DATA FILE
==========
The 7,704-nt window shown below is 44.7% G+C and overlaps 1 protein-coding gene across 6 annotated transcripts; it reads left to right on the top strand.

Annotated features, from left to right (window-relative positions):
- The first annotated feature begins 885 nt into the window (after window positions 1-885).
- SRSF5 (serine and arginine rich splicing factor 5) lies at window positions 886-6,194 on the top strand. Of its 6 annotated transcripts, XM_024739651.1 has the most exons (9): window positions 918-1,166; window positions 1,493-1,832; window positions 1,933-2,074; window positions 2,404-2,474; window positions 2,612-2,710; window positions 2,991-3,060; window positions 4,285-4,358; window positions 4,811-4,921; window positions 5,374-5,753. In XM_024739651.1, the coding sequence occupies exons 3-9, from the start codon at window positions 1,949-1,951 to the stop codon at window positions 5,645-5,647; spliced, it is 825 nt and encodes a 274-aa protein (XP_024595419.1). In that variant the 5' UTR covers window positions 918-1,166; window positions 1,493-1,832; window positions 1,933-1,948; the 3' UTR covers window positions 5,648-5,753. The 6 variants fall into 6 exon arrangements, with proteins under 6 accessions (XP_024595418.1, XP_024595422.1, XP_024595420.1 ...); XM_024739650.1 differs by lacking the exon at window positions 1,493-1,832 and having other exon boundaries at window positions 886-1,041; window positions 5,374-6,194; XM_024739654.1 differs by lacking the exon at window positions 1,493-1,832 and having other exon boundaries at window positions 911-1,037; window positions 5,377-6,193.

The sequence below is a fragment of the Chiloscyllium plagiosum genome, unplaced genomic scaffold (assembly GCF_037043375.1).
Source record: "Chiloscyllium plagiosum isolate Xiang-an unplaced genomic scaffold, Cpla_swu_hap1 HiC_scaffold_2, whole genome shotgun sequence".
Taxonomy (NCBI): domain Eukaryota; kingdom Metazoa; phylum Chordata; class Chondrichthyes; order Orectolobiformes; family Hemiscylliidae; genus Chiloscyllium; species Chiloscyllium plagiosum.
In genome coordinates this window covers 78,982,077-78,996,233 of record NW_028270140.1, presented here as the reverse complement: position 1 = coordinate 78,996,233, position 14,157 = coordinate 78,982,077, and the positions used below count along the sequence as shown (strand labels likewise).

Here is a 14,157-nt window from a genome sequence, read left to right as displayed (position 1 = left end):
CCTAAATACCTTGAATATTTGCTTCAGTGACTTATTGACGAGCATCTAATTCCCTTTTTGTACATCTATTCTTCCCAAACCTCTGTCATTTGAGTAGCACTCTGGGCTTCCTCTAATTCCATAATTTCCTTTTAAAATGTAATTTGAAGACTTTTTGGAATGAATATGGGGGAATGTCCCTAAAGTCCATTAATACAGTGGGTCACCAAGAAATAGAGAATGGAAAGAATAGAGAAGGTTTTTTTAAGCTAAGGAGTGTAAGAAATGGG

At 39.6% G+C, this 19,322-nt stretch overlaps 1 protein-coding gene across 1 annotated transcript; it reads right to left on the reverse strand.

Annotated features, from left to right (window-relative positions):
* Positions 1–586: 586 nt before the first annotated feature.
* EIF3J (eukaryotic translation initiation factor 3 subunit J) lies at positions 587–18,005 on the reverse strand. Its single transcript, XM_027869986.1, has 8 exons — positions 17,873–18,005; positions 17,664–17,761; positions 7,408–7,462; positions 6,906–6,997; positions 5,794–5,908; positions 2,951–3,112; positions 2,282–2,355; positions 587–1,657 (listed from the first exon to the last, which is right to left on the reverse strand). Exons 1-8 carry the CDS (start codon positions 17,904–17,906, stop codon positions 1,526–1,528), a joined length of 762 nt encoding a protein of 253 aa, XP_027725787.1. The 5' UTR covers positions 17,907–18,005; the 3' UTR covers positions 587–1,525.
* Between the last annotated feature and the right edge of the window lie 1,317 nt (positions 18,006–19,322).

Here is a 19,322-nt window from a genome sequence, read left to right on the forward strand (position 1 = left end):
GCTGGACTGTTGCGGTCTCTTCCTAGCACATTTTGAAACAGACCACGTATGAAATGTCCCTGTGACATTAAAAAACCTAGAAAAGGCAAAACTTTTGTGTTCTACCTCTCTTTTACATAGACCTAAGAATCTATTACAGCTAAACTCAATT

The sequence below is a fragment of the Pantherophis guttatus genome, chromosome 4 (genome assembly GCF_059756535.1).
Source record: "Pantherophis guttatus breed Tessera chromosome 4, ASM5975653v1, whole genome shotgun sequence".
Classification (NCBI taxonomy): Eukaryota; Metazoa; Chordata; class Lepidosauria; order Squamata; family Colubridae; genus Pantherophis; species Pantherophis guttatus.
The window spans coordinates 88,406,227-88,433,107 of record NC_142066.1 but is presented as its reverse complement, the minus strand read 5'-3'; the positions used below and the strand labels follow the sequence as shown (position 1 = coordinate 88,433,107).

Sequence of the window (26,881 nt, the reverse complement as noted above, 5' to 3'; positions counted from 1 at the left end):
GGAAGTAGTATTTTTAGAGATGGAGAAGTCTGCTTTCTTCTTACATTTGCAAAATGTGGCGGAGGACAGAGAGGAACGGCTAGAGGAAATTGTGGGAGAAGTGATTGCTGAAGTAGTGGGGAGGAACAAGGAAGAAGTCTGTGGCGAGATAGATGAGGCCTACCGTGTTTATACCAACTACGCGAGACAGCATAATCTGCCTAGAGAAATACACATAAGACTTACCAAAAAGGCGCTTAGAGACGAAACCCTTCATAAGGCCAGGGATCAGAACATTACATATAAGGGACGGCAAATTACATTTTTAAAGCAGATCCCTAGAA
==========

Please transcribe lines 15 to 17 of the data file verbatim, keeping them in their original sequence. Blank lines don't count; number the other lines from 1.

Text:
* Between the last annotated feature and the right edge of the window lie 1,317 nt (positions 18,006–19,322).

Here is a 19,322-nt window from a genome sequence, read left to right on the forward strand (position 1 = left end):
GCTGGACTGTTGCGGTCTCTTCCTAGCACATTTTGAAACAGACCACGTATGAAATGTCCCTGTGACATTAAAAAACCTAGAAAAGGCAAAACTTTTGTGTTCTACCTCTCTTTTACATAGACCTAAGAATCTATTACAGCTAAACTCAATT